One of the many amazing things that make it so enjoyable to live in Japan is the incredible courier service offered by most companies here.
When I first arrived in Japan I received a 'Unable to deliver' slip for an international package while I was out. Embarrassingly, I did what I used to do in Australia, and took the slip up to my local post office to collect the package. There was a lot of confusion and I walked away empty handed. The poor people who work there were so sweet and even offered to call for re-delivery for me. Now, though, I'm finally savvy with the technique and it's amazing! You just call the number on the back of the slip, type in your tracking number, and select from a range of times for redelivery.
I always thought that was such a bad service in Australia because usually the post office is only opened when you are at work so it's almost impossible to get your package.
The redelivery times in Japan are all throughout the day, with the last time slot often being in between 7 and 9pm, making it amazingly easy to get your package. And many courier companies work seven days, too, such as Sagawa (seen in the video above).
It's quite common, too, to have 'pay on delivery' here in Japan. I'm sure that exists in Australia, too, but I rarely used it. Now, when I order my zines, or stationery, or even alcohol, I usually use a courier. For instance, we just ordered some alcohol from Kakuyasu this afternoon at 3pm and it arrived via courier bike at 4pm. If you follow my instagram, you'll see that those are the same guys who delivered a free ohanami leisure sheet around ohanami time. Seriously Japan - I love you.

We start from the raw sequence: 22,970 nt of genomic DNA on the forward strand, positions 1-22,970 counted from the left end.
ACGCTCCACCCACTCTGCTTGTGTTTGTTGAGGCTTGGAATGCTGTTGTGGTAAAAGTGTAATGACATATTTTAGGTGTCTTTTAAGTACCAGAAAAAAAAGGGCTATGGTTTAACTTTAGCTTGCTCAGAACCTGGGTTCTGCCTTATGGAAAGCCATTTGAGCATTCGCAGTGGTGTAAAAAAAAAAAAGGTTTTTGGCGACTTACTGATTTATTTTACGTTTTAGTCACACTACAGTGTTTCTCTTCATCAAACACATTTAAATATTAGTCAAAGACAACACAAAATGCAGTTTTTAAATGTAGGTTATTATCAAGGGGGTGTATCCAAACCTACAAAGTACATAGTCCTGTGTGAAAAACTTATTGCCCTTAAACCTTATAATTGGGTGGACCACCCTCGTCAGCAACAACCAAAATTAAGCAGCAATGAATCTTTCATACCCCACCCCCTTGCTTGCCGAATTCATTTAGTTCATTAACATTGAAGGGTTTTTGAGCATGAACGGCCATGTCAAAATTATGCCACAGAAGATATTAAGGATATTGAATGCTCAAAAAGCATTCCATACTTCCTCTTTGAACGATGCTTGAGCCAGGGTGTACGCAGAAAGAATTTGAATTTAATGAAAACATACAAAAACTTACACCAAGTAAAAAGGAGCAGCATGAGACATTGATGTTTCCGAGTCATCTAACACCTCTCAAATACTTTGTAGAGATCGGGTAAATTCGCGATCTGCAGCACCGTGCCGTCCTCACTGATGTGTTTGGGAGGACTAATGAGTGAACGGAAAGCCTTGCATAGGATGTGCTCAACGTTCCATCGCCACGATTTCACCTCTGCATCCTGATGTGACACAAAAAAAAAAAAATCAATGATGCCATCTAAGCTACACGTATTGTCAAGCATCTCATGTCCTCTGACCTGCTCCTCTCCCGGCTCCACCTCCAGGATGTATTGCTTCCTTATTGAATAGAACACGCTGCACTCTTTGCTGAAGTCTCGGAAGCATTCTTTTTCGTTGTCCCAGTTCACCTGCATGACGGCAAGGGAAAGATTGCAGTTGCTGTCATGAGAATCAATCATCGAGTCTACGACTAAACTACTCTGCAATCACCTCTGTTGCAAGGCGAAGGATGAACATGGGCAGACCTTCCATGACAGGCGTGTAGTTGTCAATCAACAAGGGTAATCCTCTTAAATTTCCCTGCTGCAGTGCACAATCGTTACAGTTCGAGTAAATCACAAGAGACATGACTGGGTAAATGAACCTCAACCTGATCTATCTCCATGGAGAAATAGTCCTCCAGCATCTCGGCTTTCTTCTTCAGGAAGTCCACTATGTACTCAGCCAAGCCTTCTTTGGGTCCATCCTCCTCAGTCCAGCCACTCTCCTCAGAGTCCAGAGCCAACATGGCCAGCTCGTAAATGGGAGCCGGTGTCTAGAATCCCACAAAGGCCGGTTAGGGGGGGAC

Another incredible service is offered by Japan Post. If you have one EMS package in your outgoing post stash, they will come and collect your post. You simply call the toll free number and select the time you would like them to come to your apartment to collect your post. I must say, this service came in handy when I was posting out hundreds of Tokyo Guide Zines!
Working from home, on certain days the couriers are the only people I see. So it's kind of a highlight when I get to say 'ご苦労様です！' at the door. They work so hard. When the poor Sagawa courier had to carry 1000 zines to my thrid floor apartment I felt so awful that I prepared a token of thanks - a can drink with a 'ありがとうSAGAWAさん’ note on it.
Often when I'm walking around Shimokitazawa I'll see one of the couriers who come to my house and we exchange a friendly 'こんにちは'. I like that sense of community.
By the way, that SAGAWA 急便 TVC at the top of this post almost makes me teary. The words roughly translate as "Even on a rainy day, even on a windy day, West or East, we will go...' and so on. Nawww Love you SAGAWA. Love you Japan.